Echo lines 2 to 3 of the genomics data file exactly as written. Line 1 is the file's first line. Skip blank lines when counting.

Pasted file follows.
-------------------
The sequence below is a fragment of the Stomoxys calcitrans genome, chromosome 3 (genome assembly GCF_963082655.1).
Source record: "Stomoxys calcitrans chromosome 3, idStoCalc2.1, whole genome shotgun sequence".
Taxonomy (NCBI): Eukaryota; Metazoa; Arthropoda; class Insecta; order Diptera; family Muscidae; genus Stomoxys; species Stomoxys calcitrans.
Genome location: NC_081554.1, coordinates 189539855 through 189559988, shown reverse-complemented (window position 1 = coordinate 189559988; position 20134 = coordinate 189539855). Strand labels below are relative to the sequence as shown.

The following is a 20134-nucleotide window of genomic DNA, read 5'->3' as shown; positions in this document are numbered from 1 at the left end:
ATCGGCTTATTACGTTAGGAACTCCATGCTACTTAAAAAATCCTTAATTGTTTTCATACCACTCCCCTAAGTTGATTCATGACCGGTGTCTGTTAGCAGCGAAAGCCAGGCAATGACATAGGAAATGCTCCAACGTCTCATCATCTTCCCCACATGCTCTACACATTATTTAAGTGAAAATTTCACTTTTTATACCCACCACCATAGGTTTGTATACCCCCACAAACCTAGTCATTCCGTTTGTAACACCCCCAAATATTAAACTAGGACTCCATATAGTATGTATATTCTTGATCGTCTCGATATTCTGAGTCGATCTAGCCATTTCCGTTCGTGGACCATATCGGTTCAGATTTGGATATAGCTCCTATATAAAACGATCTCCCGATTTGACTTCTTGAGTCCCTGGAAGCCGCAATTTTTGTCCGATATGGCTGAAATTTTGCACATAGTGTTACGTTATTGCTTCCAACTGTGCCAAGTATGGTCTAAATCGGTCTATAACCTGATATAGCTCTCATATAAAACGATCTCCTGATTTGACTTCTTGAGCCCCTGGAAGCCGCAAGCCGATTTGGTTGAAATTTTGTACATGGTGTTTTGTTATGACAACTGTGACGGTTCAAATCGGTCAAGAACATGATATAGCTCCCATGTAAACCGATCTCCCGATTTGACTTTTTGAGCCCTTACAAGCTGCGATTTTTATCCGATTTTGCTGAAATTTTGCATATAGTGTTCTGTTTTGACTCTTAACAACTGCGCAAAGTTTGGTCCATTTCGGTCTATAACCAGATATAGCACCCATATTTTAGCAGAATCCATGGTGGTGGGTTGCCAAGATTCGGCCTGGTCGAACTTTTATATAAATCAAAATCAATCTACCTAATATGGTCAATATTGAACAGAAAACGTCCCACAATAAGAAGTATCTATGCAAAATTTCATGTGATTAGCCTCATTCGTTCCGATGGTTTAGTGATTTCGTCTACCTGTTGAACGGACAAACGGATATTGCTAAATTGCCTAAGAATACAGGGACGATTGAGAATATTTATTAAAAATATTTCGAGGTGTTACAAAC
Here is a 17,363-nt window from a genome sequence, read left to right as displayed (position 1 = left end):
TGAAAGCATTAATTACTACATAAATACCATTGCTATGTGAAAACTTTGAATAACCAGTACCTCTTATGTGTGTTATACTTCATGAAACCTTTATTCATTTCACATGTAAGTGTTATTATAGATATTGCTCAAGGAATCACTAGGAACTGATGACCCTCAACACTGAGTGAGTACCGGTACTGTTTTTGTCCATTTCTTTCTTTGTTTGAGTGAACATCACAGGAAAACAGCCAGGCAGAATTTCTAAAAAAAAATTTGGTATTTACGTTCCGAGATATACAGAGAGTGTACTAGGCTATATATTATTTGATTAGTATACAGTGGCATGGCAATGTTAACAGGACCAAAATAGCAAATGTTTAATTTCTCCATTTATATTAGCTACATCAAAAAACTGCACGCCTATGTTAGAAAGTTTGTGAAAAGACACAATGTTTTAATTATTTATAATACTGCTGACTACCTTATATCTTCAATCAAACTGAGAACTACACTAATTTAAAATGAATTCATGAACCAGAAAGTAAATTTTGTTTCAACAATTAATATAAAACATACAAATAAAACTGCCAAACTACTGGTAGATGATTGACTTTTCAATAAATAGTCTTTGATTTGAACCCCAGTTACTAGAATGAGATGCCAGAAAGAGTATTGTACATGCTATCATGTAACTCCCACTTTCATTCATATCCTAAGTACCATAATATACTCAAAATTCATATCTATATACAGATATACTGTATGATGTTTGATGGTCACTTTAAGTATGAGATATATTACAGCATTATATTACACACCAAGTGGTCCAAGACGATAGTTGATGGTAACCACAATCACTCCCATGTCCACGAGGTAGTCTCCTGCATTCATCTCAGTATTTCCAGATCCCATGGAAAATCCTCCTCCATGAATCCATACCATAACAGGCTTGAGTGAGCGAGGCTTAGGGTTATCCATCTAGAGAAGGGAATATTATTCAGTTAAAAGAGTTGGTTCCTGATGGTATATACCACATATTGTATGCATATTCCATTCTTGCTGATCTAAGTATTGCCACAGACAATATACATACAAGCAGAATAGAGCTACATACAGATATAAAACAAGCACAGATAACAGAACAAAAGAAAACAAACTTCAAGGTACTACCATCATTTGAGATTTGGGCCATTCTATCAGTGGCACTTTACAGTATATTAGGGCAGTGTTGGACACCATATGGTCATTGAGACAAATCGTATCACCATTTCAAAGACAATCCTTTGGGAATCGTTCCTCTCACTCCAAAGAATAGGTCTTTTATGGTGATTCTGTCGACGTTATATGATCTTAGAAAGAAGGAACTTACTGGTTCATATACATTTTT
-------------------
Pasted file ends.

Source record: "Stomoxys calcitrans chromosome 3, idStoCalc2.1, whole genome shotgun sequence".
Taxonomy (NCBI): Eukaryota; Metazoa; Arthropoda; class Insecta; order Diptera; family Muscidae; genus Stomoxys; species Stomoxys calcitrans.